Dina Salama invited by Falk Quenstedt (August–September 2017)


Dina Salama and Falk Quenstedt

Dina Salama and Falk Quenstedt share many research interests: both apply comparative approaches to their examination of Arabic and German literary texts from the middle ages, and both are concerned with questions of transculturality, especially in regard to the medieval Mediterranean as a zone of contact and exchange. Dina Salama is professor of German medieval literature at Cairo University, Egypt and has, in her research, repeatedly compared texts and genres of Arabic and German literatures. Falk Quenstedt is a research assistant in the project B02 “The Marvellous as a Configuration of Knowledge in Medieval Literature” (head: Jutta Eming) that is part of the Collaborative Research Center 980 “Episteme in Motion”. In his PhD-project he examines a ‘knowledge of the east’ that appears in a likewise manner in Arabic and German travel narratives in the time around 1200, texts such as Herzog Ernst that Dina Salama also worked with.

The guest residence will serve an academic exchange in various ways: first, the PhD-project of Falk Quenstedt, especially its theoretic framework and preliminary results, will be discussed; furthermore, a joint publication on the Guote Gêrhart of Rudolf of Ems will be prepared, a text that shows many similarities to Herzog Ernst. It is about the journey of a German merchant to an ‘oriental’ city where he maintains friendly contact with a local merchant and buys the freedom of Christian slaves. As the Guote Gêrhart offers many options to examine historic literary negotiations of transculturality, even in a Mediterranean setting, it is of special interest for both researchers. Finally, the guest project will also serve the purpose of planning future co-operations, such as the organization of a panel within an international conference regarding transcultural perspectives in German studies.

Aurélia Gaillard invited by Marie-Irène Igelmann (September–October 2017)


Aurélia Gaillard and Marie-Irène Igelmann

Aurélia Gaillard is Professor of 18th century French Literature at Bordeaux Montaigne University in France. Her research has focused in particular on simulacra of the human body - automatons, puppets, statues, androids and anatomic models such as wax statues - in French literature, aesthetics and philosophy from the 17th and 18th centuries. Her research takes into account the scientific context of the time, i.e. both a constantly evolving philosophy of nature and a growing recognition of medical practice. Aurélia Gaillard considers simulacra of the human body to be heuristic models, metaphors and marvels, filling the increasingly vacant seat of the deity in the Enlightenment perception of the world.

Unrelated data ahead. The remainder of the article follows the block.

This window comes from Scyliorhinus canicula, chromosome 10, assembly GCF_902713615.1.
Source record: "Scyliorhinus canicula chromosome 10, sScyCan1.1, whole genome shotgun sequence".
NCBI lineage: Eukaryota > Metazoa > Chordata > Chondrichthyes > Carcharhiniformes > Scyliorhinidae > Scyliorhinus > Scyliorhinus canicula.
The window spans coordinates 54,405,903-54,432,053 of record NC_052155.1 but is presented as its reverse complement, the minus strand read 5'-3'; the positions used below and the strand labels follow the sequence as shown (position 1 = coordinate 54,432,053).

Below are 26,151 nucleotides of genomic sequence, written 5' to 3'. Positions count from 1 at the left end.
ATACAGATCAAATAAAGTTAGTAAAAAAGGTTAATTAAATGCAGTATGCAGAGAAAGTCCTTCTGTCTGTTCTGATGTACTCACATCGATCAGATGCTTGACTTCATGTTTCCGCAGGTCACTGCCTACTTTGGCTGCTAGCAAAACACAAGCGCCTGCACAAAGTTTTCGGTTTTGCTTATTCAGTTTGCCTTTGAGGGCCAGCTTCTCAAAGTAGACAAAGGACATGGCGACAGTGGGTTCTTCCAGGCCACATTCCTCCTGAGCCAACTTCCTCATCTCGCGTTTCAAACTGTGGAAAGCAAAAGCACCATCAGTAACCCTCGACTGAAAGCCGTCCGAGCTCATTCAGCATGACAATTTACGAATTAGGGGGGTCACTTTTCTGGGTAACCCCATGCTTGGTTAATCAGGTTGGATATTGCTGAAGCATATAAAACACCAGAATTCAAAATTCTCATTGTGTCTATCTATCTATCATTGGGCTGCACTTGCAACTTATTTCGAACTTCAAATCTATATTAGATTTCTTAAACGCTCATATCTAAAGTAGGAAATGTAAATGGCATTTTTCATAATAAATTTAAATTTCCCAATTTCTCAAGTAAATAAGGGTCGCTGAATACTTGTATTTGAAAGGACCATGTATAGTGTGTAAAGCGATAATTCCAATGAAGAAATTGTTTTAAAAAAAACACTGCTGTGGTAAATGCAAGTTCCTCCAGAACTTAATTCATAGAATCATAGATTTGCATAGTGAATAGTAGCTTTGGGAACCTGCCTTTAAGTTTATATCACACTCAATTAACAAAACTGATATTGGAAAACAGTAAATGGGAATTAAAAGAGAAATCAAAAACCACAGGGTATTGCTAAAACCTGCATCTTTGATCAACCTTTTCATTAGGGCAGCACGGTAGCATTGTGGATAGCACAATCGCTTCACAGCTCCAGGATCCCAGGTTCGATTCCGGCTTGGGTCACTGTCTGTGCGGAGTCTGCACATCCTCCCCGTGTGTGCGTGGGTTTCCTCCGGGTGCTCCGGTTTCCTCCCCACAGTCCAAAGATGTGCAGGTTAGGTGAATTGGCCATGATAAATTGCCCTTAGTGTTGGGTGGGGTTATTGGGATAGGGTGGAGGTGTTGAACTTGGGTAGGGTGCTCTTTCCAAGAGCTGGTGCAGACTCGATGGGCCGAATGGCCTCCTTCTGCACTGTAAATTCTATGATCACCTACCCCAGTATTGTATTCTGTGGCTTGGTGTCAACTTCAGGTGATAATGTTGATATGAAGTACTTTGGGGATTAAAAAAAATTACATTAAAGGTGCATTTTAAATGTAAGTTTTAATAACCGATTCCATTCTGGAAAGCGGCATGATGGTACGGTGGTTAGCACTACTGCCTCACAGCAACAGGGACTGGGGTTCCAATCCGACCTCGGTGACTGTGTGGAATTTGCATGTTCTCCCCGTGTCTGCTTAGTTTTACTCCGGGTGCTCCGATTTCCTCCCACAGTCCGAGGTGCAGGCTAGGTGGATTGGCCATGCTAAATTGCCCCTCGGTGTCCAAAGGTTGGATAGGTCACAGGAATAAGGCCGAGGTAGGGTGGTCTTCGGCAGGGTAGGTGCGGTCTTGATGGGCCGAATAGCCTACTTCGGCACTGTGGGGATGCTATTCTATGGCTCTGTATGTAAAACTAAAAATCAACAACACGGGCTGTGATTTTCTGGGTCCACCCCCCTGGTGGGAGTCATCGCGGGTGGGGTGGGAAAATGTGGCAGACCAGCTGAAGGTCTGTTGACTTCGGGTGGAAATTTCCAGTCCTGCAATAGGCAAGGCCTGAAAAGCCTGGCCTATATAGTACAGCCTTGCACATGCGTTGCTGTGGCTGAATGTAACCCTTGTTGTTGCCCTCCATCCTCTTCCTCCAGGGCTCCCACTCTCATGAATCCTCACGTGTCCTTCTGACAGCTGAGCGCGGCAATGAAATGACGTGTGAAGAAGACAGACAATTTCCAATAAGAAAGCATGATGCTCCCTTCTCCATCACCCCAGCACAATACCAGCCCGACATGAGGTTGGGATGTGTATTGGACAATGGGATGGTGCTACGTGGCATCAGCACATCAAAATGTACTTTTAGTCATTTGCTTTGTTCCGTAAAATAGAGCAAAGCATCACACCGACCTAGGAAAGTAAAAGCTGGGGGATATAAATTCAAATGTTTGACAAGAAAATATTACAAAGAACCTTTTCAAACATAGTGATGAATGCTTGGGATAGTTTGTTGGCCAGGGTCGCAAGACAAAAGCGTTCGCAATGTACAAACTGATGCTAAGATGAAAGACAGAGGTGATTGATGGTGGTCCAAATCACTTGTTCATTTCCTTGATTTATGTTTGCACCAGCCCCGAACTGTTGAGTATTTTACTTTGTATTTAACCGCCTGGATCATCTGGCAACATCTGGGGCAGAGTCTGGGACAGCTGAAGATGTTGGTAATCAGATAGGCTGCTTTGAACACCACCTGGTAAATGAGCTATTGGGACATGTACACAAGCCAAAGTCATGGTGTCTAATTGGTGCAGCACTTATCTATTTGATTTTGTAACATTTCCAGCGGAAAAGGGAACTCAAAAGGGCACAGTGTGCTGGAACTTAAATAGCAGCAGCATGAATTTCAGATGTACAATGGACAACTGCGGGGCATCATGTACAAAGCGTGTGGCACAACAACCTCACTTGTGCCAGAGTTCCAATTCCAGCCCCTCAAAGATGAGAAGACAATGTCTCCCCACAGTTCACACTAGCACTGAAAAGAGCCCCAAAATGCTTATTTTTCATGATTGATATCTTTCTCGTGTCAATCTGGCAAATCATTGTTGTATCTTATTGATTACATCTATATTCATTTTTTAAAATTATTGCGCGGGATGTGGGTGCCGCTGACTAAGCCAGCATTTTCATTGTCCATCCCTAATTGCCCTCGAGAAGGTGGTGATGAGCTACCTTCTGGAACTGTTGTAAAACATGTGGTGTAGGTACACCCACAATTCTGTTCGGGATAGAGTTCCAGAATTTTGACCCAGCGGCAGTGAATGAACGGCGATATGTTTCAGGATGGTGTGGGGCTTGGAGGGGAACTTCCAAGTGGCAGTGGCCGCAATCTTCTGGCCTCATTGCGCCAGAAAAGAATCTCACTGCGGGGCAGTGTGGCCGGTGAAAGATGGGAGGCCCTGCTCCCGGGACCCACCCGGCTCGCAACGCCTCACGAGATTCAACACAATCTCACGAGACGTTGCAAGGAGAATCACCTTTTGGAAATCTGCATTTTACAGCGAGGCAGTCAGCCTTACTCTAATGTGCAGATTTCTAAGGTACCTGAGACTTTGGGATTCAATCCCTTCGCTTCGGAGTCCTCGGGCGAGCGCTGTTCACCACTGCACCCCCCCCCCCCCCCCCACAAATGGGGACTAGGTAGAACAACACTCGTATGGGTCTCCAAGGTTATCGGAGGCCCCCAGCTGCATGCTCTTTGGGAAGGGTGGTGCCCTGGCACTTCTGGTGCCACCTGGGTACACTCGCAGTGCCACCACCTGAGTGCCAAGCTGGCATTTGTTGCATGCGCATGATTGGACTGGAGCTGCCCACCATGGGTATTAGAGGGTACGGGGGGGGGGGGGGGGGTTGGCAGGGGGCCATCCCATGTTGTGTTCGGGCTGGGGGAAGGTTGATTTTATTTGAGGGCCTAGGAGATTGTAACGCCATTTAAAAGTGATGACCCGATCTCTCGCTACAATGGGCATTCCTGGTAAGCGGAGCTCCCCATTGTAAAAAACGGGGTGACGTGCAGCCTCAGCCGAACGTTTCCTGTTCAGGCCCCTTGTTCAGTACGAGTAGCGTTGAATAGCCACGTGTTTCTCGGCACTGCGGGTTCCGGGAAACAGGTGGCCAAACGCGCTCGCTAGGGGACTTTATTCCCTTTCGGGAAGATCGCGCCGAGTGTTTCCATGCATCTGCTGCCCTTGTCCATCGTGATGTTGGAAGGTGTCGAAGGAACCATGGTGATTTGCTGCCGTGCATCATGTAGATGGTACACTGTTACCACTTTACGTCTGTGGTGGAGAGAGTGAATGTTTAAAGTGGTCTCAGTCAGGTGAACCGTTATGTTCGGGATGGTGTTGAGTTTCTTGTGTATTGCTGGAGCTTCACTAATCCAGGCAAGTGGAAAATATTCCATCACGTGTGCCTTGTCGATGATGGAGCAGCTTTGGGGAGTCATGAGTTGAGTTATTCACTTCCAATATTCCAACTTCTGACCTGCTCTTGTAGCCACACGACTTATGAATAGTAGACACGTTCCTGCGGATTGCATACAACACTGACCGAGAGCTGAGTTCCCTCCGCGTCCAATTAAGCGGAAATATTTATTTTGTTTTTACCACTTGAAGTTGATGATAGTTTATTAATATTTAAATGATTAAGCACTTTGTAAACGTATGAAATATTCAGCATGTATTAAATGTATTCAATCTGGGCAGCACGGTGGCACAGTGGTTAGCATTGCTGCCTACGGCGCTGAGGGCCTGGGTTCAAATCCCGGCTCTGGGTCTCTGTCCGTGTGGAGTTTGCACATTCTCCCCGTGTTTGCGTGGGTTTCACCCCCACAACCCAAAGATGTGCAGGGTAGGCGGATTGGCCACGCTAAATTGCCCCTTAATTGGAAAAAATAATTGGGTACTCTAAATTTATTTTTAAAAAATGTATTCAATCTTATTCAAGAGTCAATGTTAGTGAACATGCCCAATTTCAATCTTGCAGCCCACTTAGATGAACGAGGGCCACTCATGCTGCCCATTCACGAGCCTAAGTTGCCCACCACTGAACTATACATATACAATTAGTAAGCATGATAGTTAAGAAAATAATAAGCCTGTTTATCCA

Marie-Irène Igelmann is a research associate at the Freie Universität Berlin’s Institute of Theatre Studies. In her PhD thesis supervised by Professor Dr. Doris Kolesch, she examines Diderot’s metaphor of the “mannequin.” The metaphor was used in one of Diderot’s most important theoretical works, the Paradoxe sur le comédien, to illustrate his conception of the ideal actor. Her purpose is to investigate the aesthetic and anthropological concepts underlying the metaphor.

In the context of the Dahlem Junior Host Program 2017, Aurélia Gaillard and Marie-Irène Igelmann will focus on the historical emergence of the metaphor of the “mannequin” by placing Diderot’s concept of the human body in the scientific and philosophical context of the time. They will especially examine Descartes’, La Mettrie’s, Condillac’s and Vaucanson’s influences on Diderot’s philosophical and aesthetic writings. At the end of Aurélia Gaillard’s visit, an interdisciplinary workshop on “Diderot and 18th Century Human Simulacra” will be organized at the Freie Universität Berlin’s Institute of Theatre Studies so that Aurélia Gaillard and Marie-Irène Igelmann can present and discuss the results of their joint research.

Daniel Lanzinger invited by Matthias Adrian (September–October 2017)


Daniel Lanzinger and Matthias Adrian

Prophecy and Divination in Luke-Acts

This project seeks to investigate motifs and patterns of prophecy in Luke-Acts. It aims at uncovering the cultural scripts Luke brings to the mind of his intended readers when using terminology and narrative patterns that originate in the context of prophecy and divination. Greco-Roman texts on oracles and divination will be considered as well as the Septuagint and other Hellenistic Jewish literature that adapt aspects of pagan prophecy for their own purposes. A comparative study shall eventually lead to a deeper understanding of the pragmatic effects that Luke-Acts intended to evoke from its earliest recipients.